For urban use petrol manual is the way to go as spending big on a minnow brand is a gamble. That said, McKenna has put a good warranty in place with the manufacturer’s three year 150,000km warranty beefed up five years with unlimited* mileage (*300,000km for Taxis) on all passenger models. All commercial SsangYongs get a five year 150,000km warranty. A large initial marketing spend for Ireland will concentrate on localised promotion with a 50/50 financial split between dealer and distributor. McKenna, who freely gives out his mobile number to new customers feels SsangYong will only build success by being more open and approachable than the bigger brands.

The SsangYong Korando goes on sale this December 6th with ES, EL and ELX the grades available. SsangYong says the Korando will outshine its rivals by offering better value for money. The trouble is when you buy cheap you invariably have to sell cheap later on. The front wheel drive EL petrol is expected to be the big seller with the diesel version close. AWD and automatic versions can be bought by special ordered.

The new Korando is the best SsangYong yet and can happily sit among the volume selling brands.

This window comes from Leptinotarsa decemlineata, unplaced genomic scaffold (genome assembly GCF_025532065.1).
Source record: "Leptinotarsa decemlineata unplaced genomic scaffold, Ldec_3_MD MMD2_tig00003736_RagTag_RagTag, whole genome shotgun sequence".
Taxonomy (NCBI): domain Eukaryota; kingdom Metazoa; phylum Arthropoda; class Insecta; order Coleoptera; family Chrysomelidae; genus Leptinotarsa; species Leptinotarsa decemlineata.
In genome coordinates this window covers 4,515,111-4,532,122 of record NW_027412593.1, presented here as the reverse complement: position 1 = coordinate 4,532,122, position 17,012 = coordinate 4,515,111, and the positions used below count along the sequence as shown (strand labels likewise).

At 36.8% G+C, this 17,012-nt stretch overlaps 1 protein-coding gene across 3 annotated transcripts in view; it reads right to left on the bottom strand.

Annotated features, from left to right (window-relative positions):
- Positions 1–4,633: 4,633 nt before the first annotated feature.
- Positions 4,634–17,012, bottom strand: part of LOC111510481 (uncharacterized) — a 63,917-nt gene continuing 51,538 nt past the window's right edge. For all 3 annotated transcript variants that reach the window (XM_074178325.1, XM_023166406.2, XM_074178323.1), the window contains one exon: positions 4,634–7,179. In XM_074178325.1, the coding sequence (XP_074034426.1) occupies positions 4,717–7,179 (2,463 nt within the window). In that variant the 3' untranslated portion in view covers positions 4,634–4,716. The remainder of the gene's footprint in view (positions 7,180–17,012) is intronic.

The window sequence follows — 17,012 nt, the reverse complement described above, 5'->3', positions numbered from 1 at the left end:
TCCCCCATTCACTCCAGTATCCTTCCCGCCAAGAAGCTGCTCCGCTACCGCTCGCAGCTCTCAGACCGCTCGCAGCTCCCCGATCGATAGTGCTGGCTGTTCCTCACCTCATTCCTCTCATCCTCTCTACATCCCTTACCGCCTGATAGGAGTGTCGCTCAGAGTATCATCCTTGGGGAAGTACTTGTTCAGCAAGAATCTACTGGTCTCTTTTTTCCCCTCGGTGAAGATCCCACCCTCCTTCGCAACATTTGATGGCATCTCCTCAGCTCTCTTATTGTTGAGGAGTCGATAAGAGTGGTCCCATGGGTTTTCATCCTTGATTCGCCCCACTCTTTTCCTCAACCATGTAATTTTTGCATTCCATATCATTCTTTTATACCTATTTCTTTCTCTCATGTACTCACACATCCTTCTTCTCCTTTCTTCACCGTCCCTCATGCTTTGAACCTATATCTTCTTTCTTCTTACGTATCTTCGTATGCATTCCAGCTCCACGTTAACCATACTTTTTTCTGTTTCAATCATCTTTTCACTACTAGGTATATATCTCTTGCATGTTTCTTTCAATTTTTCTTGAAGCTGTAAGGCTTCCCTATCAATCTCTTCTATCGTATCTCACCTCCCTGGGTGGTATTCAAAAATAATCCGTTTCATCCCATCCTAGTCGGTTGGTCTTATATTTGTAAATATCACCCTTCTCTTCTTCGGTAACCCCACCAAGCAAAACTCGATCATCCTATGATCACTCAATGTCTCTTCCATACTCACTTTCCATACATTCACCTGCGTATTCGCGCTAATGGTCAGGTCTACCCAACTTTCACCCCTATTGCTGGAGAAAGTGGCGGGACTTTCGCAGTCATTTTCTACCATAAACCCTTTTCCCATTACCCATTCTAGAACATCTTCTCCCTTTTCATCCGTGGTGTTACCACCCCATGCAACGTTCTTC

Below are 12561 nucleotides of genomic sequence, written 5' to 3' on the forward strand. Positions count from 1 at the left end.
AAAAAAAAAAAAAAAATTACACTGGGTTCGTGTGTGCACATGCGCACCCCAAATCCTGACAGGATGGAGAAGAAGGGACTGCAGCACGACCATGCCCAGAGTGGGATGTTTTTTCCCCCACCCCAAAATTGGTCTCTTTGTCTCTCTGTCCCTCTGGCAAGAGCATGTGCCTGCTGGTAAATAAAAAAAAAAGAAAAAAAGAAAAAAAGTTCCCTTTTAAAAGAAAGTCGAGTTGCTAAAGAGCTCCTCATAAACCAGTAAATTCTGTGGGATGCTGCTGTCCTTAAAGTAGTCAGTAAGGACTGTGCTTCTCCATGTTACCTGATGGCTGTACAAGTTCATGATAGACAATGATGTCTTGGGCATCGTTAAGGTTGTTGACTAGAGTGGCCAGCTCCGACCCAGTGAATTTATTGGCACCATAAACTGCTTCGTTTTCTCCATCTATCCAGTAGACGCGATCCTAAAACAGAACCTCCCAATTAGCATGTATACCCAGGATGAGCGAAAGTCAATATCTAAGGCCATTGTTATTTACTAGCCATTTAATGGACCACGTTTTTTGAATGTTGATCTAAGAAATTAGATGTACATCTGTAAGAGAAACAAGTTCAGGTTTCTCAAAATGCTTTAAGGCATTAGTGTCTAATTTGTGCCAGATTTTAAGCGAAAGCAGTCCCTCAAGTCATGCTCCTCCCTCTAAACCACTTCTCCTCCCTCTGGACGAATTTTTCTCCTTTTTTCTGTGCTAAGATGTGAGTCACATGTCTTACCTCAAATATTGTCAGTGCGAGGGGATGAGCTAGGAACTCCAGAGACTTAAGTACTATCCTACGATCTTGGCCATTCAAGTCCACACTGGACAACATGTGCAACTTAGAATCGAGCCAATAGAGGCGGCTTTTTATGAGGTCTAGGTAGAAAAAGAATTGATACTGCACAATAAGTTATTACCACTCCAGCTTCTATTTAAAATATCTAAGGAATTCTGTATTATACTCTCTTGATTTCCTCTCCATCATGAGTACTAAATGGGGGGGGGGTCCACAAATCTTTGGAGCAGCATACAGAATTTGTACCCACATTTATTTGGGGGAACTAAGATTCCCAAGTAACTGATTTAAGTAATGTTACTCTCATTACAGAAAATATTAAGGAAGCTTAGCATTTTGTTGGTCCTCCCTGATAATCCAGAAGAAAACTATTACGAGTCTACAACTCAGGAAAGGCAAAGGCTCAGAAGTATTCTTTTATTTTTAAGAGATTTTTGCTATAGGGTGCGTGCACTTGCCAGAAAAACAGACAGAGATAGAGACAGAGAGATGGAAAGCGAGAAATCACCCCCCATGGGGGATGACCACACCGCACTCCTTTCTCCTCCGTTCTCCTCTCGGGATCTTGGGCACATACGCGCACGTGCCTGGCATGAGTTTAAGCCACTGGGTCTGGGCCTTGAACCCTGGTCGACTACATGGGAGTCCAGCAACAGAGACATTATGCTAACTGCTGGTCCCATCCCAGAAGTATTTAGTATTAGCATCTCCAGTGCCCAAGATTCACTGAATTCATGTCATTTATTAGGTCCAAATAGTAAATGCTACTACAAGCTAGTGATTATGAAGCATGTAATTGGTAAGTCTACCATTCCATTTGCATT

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About Author

Michael Sheridan

Michael is Motorhub's Editor. Well known from TV and radio, Michael has been writing, presenting and judging cars since the mid 90's. He is a renowned Producer/Director and documentary film maker. Dozens of credits include: The Whole Way Round (Gay Byrne), The Shamrock Run (Alan Shortt), The Viking Run (Clodagh McKenna) and The Irish 66ers (David Mitchell) and The Climb for Kids (Colin Farrell). Print credits include: the RTE Guide (motoring editor 1999-2003), many national daily papers and Sundays including The Irish Times (freelance) plus other magazines. National radio credits include multiple at RTE Gerry Ryan show, the Mooney Show, The Dave Fanning Show, Drivetime etc. TV credits as a motoring expert include RTE's flagship current affairs show Primetime and TV3's Ireland AM. Michael also presented RTE's car show Drive! in the late 90s and directed some items in MPH2 on TG4. Michael contributes weekly on motoring issues to The Last Word show with Matt Cooper on Today FM. Michael has represented Ireland's motoring journalists in Motorsport at the International Mazda MX-5 endurance race series in Italy and the Arctic Ice Race. He has been a Car of the Year Judge for over 18 years and is a former Chairperson of the Association of Professional Motoring Press (APMP).